Finally, we track each event over time and through every phrase of the cyberattack lifecycle putting special focus on entities that are strategic value to an attacker.

Ed: What sets Vectra AI apart in AI-driven cybersecurity, particularly in terms of scalability and adaptability to evolving threats?

Mark: I would say it’s our approach. A decade ago, we created a methodology built on five core principles of applied AI for cyber security:  

1. Start with the right problem statement.  

2. The right data.  

3. Build an ML engineering competency.  

4. Unlock ML innovation with platform.  

5. Continually validate and improve.

Our methodology is rooted in integrating security research, ML engineering — the combination of data science and engineering — and UX focused on one mission: use AI to find attack signal inside data at speed and scale. We have over 150 models spanning neural networks, supervised ML, unsupervised ML, and novelty detection, 12 references for MITRE D3FEND — more than any other vendor — and a network effect made up of over 1500 customers continuously validating and improving our AI detections for both existing attacker techniques and new ones we discover. There are cases where we’ve identified new attacker techniques and developed detections before they are published in MITRE ATT&CK which means our customers get continuous coverage for new attack techniques without any detection engineering work.

Ed: How does Vectra AI ensure minimal false positives and false negatives in its AI-powered threat detection algorithms?

Mark: We believe detecting and responding to what we call hybrid attacks in real-time can only be done with AI. AI is the only way to deliver SOC teams what they need — integrated accurate hybrid attack signal at speed and scale. We call it our Attack Signal Intelligence and it uses AI to analyze, triage and correlate thousands of detection events a day spanning networks, identities, clouds, and SaaS applications. Instead of delivering thousands of alerts on individual threat events, our AI platform delivers single digit alerts per day on prioritized entities — both hosts and accounts — under attack.

In the most basic terms, our AI answers the three questions SOC analysts need answered every day they sit in front of their monitors: Is this threat real? Do I care? And how urgent is it? In other words, is it worth my time and talent. One of our customers put it best by saying, “the Vectra AI Platform helps our engineers and analysts take ambiguity out of their day and focus on what matters.”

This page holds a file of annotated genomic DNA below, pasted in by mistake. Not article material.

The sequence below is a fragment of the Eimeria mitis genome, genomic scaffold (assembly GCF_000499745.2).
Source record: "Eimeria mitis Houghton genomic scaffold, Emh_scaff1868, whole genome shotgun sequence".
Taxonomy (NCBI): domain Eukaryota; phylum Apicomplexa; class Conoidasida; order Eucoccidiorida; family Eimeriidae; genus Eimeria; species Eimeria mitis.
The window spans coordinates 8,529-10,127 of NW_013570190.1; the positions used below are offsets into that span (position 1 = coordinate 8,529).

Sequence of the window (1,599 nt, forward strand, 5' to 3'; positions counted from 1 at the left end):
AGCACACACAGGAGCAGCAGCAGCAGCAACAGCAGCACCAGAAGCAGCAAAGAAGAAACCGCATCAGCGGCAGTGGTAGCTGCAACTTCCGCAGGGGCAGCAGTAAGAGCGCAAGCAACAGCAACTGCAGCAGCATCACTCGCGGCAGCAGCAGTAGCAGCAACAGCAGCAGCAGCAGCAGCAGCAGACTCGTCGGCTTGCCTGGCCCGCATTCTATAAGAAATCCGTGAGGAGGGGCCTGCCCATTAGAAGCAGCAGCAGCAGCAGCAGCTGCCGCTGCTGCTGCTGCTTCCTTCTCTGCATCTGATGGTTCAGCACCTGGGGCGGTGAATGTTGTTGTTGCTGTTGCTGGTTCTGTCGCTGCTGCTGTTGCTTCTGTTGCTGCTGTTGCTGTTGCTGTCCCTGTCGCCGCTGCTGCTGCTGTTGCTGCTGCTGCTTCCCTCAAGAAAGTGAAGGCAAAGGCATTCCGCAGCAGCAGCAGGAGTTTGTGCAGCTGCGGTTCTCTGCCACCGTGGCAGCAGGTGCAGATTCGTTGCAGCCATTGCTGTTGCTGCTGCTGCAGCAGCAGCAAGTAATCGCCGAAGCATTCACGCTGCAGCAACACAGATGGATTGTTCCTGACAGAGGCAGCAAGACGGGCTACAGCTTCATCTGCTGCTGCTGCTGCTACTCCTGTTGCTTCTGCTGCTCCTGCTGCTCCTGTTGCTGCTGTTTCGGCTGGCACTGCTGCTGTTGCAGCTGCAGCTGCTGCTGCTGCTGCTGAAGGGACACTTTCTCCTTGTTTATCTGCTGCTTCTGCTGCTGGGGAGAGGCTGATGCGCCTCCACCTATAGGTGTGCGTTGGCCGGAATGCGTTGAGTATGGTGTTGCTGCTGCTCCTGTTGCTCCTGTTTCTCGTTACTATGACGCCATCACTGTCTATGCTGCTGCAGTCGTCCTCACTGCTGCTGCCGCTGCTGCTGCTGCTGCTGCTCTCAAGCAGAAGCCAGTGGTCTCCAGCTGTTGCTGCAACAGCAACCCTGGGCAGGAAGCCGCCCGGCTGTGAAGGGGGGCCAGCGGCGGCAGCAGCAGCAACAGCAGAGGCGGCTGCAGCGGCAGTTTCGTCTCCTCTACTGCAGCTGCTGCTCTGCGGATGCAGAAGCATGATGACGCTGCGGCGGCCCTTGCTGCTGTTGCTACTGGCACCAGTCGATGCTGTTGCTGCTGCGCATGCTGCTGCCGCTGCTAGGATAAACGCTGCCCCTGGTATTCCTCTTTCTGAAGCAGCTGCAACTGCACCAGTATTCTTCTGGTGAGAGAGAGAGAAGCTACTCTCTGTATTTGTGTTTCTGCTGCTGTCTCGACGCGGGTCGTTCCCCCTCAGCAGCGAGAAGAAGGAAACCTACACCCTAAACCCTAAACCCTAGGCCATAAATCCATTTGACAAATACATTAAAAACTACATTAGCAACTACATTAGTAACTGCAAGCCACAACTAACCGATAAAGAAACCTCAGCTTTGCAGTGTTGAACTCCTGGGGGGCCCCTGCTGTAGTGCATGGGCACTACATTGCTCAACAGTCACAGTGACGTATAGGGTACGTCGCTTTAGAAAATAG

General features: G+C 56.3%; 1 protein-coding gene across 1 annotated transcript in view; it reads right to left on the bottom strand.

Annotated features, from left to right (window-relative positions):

How we do it is simple. We leverage our prebuilt, behavior-based, domain specific AI detections to make unknown attacks known. We use AI to integrate and automate threat event correlation to remove detection engineering latency. And most importantly, we use AI to shift the analyst experience from event-centric threat detection to entity-centric signal prioritization, thus reducing noise and workload, thus maximizing the value of existing SOC talent.

Ed: Looking ahead, what role do you envision AI playing in the future of cybersecurity defense, and how is Vectra AI positioned to lead in this ongoing evolution?

Mark: Like I said before, today, detecting and responding to hybrid attacks in real-time can only be done with AI. We see the future as a fully AI-driven SOC. The first phase of evolution is all about the use of applied AI for proactive defense — from identifying emerging attacker behaviors to detecting and prioritizing entities early in an attack campaign. We believe our AI/ML approach — our Attack Signal Intelligence and our entity-centric prioritization engine is at the forefront of this movement.

I see phase two of the AI-driven SOC come in the use of generative AI for prescriptive defense related to threat investigations and response. We see this happening already with vendor adoption and the use of LLMs to help SOC analysts reduce investigation workload and speed investigation times. Potentially, AI could be taken a step further and prescribe, even take the appropriate response action to contain or isolate the attack. Vectra AI has chosen to focus first and foremost on delivering the most integrated and accurate attack signal. We contend the more accurate the attack signal, the more compelling the application of LLMs for effective investigation and response.

I see phase three of the evolution of the SOC as AI for predictive defense. Given our understanding of attacker behaviors — our Attack Signal Intelligence combined with our approach and the network effect we enjoy from our 1500 plus enterprise customers, Vectra AI is well positioned to lead and innovate in predictive AI-driven defense.

You can get more insights from TAG and Vectra AI by downloading the complimentary report: Tag Security Annual 2023: Special Reprint Edition